As most know by now, the Fair and Accurate Credit Transactions Act (FACTA) prohibits the printing of more than the last five digits of a customer’s credit or debit card number as well as displaying the expiration date of the card on the receipt. The law as originally passsed was extremely confusing because it stated that it was illegal to print more than five digits OR the expiration date. Many retailers – justifiably so – interpeted that provision to mean if they did not print more than 5 digits they could print the expiration date on a receipt. Unfortunately, when Congress said “or,” it really meant “and” and so an epidemic of federal class action lawsuits were filed based on a hyper-technical violation occasioned by ambiguity in the law. It got so bad that FACTA was amended by the Credit and Debit Card Receipt Clarification Act of 2007 which clarified that receipts could not display more than 5 digits nor the expiration date.
A recent case involving Tommy Hilfiger raised yet another nuanced question under FACTA – namely, whether a plaintiff can sue on a class action basis for display of a partial expiration date on a receipt? In that case, the merchant allegedly printed the expiration month, but not the year, on plaintiff’s credit card. The question for the Court was whether that partial display was a willful violation because in order to be entitled to statutory damages (up to $1,000 per receipt) a plaintiff must evidence a willful violation. (A negligent violation is actionable but in that instance plaintiff must show actual damages – something that is often (always???) lacking in these cases.)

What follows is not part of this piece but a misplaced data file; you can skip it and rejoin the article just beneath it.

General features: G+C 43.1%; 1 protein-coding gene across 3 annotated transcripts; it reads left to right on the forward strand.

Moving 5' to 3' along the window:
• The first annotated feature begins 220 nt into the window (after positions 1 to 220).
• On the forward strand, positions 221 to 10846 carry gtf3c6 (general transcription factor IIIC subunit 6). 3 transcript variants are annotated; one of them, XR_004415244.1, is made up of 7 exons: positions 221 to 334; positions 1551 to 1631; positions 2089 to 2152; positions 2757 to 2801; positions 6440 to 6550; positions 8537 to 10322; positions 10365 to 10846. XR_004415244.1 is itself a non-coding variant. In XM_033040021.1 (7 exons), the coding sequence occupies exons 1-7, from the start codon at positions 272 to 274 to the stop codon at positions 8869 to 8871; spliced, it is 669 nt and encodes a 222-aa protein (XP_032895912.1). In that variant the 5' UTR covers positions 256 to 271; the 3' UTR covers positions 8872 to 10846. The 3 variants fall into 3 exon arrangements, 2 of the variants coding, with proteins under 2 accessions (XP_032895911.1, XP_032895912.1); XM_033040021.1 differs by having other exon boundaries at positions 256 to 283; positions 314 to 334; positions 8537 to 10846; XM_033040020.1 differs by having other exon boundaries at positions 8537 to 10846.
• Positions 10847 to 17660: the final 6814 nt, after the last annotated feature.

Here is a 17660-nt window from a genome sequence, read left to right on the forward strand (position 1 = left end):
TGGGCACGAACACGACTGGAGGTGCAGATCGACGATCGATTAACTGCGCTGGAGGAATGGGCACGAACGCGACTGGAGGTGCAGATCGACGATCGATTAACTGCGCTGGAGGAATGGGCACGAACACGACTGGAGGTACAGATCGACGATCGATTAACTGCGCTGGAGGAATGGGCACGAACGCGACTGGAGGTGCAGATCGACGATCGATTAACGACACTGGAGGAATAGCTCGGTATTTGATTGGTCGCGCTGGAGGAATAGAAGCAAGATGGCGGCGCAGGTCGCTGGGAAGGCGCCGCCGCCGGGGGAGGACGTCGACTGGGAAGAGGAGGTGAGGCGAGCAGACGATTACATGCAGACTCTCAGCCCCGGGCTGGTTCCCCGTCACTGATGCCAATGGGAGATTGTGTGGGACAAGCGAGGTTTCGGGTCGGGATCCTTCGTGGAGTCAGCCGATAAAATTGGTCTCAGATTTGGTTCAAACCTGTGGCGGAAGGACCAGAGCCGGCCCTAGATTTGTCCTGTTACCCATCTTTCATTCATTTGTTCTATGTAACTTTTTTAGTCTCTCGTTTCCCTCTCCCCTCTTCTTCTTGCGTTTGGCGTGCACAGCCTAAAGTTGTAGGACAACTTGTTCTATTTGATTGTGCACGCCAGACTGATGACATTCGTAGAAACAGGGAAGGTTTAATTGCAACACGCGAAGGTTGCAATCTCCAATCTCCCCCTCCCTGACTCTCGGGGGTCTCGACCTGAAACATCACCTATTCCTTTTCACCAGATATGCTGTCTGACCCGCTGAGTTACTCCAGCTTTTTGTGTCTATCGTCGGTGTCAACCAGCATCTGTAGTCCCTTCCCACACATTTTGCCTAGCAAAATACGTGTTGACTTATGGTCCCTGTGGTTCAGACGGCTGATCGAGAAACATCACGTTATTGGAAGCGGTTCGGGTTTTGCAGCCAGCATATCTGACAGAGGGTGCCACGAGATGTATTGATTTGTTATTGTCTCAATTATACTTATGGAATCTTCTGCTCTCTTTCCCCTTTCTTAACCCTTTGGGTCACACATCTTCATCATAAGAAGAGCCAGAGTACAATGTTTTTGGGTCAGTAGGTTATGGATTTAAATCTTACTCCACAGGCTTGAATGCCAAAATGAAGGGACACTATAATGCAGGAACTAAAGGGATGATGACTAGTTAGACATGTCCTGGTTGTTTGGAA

The Court first considered whether the partial printing was a violation of FACTA in the first place because the law was silent on the question. FACTA specifically delineates the number (and which ones, at that) of digits that may be printed (the last 5), but it does not speak in such specifics to the expiration date. The Court concluded that a partial printing was a violation because the “most natural reading of the phrase ‘expiration date’ is that it refers to the information or data contained in the expiration date field on the fact of the card.”
Next, plaintiff had to prove that the violation was willful in order to be entitled to statutory damages. This it could not do. As this case demonstrates, willfullness is not satisfied merely upon a showing that the defendant’s interpretation was erroneous; rather, its interpretation must be “objectively unreasonable.” The Court observed that defendant’s interpretation had some foundation in the text of FACTA (not to mention the fact that the district court agreed with it). Since the merchant’s interpretation was reasonable (albeit wrong), there was no willful violation and therefore no statutory damages could be awarded. The court affirmed the trial court’s dismissal.
This is the right result. So many times, courts let these cases go forward despite the fact that the defendant’s interpretation was not objectively unreasonable as a matter of law. While the FACTA law has laudable intentions (curb identity theft and credit card fraud), it is extremely vague and has ensared many a well-intentioned retailer over the last several years. If cases like these are allowed to proceed beyond the pleading stage, defendants are often forced to capitulate to coercive settlements because their potential exposure (not to mention the costs and inconveniences of litigation) are ridiculously high. Fortunately, courts have recently curtailed some of the unwarranted extensions of the law finding that it does not apply to electronic confirmations of Internet transactions (among other things) and this decision is yet another in the defense arsenal.
Decision is accessible here: http://caselaw.findlaw.com/us-3rd-circuit/1592099.html